As Joules collapses into administration, retailers are all working hard to get as much out of Black Friday as they possibly can. Data out this week shows that larger retailers, particularly those selling foods and gifts, are already seeing an increase in sales, while the decline in online sales volumes post-pandemic is starting to bottom out.
Much of this is down to them starting their Black Friday campaigns at least two weeks earlier than last year and, with consumers looking for bargains against a backdrop of economic worry, the tactic is paying off for many of them.
While it has come too late for Joules, for many others it may provide an opportunity. Next, for example, has inked a deal to expand its third-party ranges into selling licensed and branded sports goods from Fanatic, a US company, that is set to clean up in the coming month around the World Cup. This is a canny move by Next, as it delivers the goods it needs in short order to capitalise not only on Black Friday and peak, but also the boost that the World Cup is hoped will bring to retail worldwide.
Meanwhile, investment by Asos, New Look and H&M in improving their online offering and creating a lively and engaging customer experience is paying off. These three have all been voted as the best customer experience in fashion online.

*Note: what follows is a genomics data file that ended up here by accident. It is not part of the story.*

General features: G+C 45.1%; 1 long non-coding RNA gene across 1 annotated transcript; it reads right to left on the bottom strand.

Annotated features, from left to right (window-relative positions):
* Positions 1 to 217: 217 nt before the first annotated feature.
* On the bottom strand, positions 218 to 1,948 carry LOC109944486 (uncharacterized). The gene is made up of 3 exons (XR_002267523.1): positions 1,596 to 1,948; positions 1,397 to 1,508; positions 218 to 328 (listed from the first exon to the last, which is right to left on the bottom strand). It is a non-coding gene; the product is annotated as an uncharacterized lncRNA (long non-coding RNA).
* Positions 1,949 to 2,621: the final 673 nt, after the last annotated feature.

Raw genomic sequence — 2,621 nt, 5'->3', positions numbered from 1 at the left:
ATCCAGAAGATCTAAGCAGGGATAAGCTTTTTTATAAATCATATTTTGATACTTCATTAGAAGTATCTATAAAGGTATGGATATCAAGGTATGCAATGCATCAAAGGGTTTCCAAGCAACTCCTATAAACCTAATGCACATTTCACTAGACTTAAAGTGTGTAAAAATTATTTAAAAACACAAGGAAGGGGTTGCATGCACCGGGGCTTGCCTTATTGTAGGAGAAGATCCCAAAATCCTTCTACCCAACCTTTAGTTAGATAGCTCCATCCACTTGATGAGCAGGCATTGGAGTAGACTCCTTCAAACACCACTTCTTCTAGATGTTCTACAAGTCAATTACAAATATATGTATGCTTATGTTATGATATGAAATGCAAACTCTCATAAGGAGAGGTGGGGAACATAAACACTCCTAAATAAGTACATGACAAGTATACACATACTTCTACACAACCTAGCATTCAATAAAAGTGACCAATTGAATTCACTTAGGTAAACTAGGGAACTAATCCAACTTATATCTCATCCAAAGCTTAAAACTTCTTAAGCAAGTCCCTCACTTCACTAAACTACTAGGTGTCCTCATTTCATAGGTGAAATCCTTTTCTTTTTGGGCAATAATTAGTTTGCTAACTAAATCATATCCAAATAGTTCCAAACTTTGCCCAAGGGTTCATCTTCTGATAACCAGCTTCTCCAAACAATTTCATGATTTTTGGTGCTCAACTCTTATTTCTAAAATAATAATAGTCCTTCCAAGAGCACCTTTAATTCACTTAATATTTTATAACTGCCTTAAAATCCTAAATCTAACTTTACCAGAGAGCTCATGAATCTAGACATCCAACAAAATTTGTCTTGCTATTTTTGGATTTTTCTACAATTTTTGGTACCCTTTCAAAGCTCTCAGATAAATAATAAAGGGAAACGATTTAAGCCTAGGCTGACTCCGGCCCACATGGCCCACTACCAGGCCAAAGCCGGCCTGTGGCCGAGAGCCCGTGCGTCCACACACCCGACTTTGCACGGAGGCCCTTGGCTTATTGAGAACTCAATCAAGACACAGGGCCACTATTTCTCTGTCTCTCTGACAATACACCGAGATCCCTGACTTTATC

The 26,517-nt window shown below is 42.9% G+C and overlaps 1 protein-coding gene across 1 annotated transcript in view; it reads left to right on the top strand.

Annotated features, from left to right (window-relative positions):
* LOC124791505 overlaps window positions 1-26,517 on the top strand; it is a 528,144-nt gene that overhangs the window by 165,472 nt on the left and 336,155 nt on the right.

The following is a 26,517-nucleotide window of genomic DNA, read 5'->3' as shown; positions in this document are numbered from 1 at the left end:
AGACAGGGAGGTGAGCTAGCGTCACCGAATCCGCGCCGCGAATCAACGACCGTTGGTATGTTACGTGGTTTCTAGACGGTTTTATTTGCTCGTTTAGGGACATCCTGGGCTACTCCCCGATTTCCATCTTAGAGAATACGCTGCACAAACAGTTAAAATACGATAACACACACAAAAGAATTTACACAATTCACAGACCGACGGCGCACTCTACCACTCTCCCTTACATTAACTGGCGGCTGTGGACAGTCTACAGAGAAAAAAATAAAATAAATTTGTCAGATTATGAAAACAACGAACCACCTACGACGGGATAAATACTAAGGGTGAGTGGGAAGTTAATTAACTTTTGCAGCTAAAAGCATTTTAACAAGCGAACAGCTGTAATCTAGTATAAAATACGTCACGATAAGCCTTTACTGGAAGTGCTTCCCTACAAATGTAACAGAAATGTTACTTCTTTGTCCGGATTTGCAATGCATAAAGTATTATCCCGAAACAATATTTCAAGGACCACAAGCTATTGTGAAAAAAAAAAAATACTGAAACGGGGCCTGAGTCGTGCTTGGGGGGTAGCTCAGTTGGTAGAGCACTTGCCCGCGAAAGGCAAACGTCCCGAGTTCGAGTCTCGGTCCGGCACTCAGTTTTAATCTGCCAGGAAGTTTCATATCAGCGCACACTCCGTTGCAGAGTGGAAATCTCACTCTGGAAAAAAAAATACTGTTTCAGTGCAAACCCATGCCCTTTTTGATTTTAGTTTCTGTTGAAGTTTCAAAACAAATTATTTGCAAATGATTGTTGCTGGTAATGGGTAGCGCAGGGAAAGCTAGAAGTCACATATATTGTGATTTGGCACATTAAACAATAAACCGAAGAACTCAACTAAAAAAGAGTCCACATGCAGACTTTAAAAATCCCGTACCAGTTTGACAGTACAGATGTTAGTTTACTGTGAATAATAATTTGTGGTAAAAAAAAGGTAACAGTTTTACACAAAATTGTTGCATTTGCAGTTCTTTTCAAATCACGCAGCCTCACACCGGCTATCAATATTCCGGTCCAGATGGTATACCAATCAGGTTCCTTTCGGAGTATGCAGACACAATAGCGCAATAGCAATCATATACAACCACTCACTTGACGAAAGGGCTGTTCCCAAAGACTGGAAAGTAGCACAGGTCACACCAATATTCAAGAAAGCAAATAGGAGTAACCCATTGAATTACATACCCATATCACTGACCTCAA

This plays well into what shoppers want. A separate study out this week points to shoppers not necessarily looking just for the cheapest items, but those that offer good quality and value for money – and from retailers and brands that offer a good level of customer experience.
This is interesting as recent weeks have seen a distinct move towards bargains and discounts among many shoppers. As Christmas nears and they start to look at what they are going to spend their more limit budgets in this year, they may be opting for fewer, but higher quality items.
There is also a growing shift towards looking for high quality, pre-loved luxury items to fill this need. Delivery company Yodel has seen stellar growth for its consumer to consumer (C2C) delivery service in recent weeks, driven it believes by more consumers looking to make a bit of extra cash by selling their unwanted goods and many shoppers looking to get hold of high-quality, second hand items – many of which they actually want to give as gifts.
While shoppers may be telling researchers that sustainability is becoming less of a priority in these straightened times, there is still a health market for quality, even if that is in second hand goods.
This shift to quality and value is something that retailers must take note of. Shoppers are doing way more research than ever before ahead of buying, and they are increasingly going to stores to check things out then buying them – new or used – on their mobiles once out the door.